On 15 Aug 2003 11:01:28 -0700, ben_nur at hotmail.com (ada) wrote:
>>Do you know if reverse osmosis system is any good?
IAN: The book "Water, The Ultimate Cure" by Steve Meyerowitz
says reverse osmosis extracts most pollutants including particulate,
matter, lead, mercury, radium, and uranium. But it also says it can
NOT remove toxic gases, chloroform, phenol, THMs, bacteria, viruses,
some pesticides or organic compounds of low molecular weight. It also
says reverse osmosis wastes 6 gallons of input water for every gallon
of purified water; membrane replacement is costly; requires post and
pre carbon filters; plumber is required for instillation; and water
quality diminishes as the membrane ages. Distillation is better.
The text generally disagrees with the views expressed on the page
Tim initially cited that cautioned against distilled water. It says
distilled water can be balanced (or reionized) by simply adding a few
grains of rice to a gallon which it says is better than spring water,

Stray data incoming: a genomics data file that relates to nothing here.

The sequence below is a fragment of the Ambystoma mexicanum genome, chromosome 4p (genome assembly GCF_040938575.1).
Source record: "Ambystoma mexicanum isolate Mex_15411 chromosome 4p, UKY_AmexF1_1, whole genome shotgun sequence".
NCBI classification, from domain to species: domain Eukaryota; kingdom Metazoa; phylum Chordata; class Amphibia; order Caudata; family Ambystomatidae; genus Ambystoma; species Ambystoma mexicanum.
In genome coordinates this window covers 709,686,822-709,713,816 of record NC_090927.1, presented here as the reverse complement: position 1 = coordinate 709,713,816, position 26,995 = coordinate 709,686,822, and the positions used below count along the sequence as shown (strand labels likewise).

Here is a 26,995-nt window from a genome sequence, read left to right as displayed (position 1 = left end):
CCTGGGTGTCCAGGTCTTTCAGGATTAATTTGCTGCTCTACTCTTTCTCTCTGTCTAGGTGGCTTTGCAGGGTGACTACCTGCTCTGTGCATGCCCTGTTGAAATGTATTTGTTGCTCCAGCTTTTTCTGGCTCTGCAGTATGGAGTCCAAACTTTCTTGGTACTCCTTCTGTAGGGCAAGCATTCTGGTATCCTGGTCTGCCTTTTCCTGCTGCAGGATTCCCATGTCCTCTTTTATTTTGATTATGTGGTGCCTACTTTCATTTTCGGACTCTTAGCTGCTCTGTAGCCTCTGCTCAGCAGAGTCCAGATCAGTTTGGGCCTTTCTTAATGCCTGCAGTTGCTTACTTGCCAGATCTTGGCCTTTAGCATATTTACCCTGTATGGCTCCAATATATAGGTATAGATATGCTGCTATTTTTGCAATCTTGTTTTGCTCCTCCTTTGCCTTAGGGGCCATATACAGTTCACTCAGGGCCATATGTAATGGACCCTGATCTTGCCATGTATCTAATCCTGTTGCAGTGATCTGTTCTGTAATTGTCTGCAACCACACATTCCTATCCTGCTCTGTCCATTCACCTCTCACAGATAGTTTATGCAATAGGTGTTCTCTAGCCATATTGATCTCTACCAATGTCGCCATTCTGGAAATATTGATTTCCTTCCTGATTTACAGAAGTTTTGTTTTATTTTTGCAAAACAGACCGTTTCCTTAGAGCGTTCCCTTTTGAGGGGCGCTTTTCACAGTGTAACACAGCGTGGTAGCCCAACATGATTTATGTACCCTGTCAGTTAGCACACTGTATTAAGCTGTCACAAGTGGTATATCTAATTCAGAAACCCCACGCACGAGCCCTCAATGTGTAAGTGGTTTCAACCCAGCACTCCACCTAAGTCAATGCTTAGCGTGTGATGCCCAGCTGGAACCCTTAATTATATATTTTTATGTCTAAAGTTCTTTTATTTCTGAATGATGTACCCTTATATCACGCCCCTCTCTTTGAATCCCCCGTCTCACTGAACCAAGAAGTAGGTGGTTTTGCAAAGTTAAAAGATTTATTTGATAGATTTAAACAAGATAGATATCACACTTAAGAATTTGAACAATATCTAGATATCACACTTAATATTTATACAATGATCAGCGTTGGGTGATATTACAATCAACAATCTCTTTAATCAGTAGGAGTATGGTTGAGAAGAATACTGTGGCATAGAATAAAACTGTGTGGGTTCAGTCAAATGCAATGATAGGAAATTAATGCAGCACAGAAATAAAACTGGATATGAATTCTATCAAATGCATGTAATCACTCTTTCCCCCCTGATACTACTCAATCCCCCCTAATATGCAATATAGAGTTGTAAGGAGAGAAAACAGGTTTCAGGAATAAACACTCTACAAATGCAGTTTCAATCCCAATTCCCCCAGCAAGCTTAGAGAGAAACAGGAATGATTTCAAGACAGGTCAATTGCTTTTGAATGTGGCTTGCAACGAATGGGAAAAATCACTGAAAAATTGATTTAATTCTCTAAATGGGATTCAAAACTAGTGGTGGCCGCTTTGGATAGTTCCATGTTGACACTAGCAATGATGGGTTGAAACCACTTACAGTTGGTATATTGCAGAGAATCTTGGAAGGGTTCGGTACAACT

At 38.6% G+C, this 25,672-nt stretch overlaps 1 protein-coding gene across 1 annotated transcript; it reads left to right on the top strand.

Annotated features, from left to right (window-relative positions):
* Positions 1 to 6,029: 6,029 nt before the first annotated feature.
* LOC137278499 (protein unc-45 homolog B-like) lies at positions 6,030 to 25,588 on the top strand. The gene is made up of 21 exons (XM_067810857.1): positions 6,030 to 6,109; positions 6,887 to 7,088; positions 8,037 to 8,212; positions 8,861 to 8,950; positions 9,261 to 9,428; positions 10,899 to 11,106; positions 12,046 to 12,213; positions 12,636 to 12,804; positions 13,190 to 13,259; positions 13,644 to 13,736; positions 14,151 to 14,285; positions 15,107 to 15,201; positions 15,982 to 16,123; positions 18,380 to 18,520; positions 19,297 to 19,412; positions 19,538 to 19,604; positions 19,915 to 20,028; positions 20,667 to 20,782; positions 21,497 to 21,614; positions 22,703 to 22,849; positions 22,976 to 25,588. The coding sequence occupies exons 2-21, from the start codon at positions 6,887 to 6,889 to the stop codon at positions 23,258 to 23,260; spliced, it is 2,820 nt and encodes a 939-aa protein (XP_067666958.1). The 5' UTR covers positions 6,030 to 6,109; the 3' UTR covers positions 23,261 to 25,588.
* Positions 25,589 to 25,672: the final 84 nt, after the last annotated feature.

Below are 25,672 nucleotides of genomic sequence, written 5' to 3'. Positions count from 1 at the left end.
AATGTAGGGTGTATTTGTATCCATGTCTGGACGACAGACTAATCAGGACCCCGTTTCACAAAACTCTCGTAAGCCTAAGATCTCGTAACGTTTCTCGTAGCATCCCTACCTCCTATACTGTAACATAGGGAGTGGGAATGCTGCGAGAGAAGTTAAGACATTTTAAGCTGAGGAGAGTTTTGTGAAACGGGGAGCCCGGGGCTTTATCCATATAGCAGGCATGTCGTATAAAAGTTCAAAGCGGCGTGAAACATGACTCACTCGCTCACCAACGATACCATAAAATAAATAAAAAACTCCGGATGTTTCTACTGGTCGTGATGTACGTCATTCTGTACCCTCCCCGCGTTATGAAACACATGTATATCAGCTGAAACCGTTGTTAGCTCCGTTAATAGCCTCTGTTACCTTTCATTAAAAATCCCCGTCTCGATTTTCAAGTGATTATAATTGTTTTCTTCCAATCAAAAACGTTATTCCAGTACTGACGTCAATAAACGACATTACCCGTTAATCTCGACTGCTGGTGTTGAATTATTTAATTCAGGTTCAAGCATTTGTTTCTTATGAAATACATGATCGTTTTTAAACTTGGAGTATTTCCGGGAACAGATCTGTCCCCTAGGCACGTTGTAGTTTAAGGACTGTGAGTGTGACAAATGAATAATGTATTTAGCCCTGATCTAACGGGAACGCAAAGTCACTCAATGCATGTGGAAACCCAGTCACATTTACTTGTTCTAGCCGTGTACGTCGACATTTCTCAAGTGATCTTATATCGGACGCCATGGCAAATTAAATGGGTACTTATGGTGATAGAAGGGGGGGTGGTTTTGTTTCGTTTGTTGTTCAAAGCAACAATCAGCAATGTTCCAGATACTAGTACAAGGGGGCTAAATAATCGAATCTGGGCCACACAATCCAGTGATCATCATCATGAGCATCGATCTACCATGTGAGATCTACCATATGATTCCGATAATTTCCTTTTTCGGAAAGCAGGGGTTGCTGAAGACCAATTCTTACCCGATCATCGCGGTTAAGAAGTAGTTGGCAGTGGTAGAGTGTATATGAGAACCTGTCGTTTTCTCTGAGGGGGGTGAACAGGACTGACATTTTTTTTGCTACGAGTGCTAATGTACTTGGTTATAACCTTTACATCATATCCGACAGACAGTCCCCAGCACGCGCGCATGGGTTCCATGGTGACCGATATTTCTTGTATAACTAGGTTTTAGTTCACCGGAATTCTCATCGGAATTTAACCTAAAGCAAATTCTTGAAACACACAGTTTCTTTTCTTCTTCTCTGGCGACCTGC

the contents of which may be unknown. It also says, "distilled water
cannot attract organically bound minerals from our bones or cells."
It also doubts that inorganic minerals in nondistilled water can
be used by the body and quotes Dr Paul Bragg: "You can no more
digest inorganic minerals than you can dirt." Is that true?
I've never been able to find (and haven't spent a lot of time
searching for) evidence supporting claims about the superiority
of organic (colloidal) versus inorganic minerals. If anyone has
scientifically valid evidence on that, please post it. The book
I cite here came free with the distillation unit I bought, the
title of which calls for caution regarding the claims therein.
Most claims about water-cures and such strike me as quackery.
"To practice justice is to practice liberty." Simon Bolivar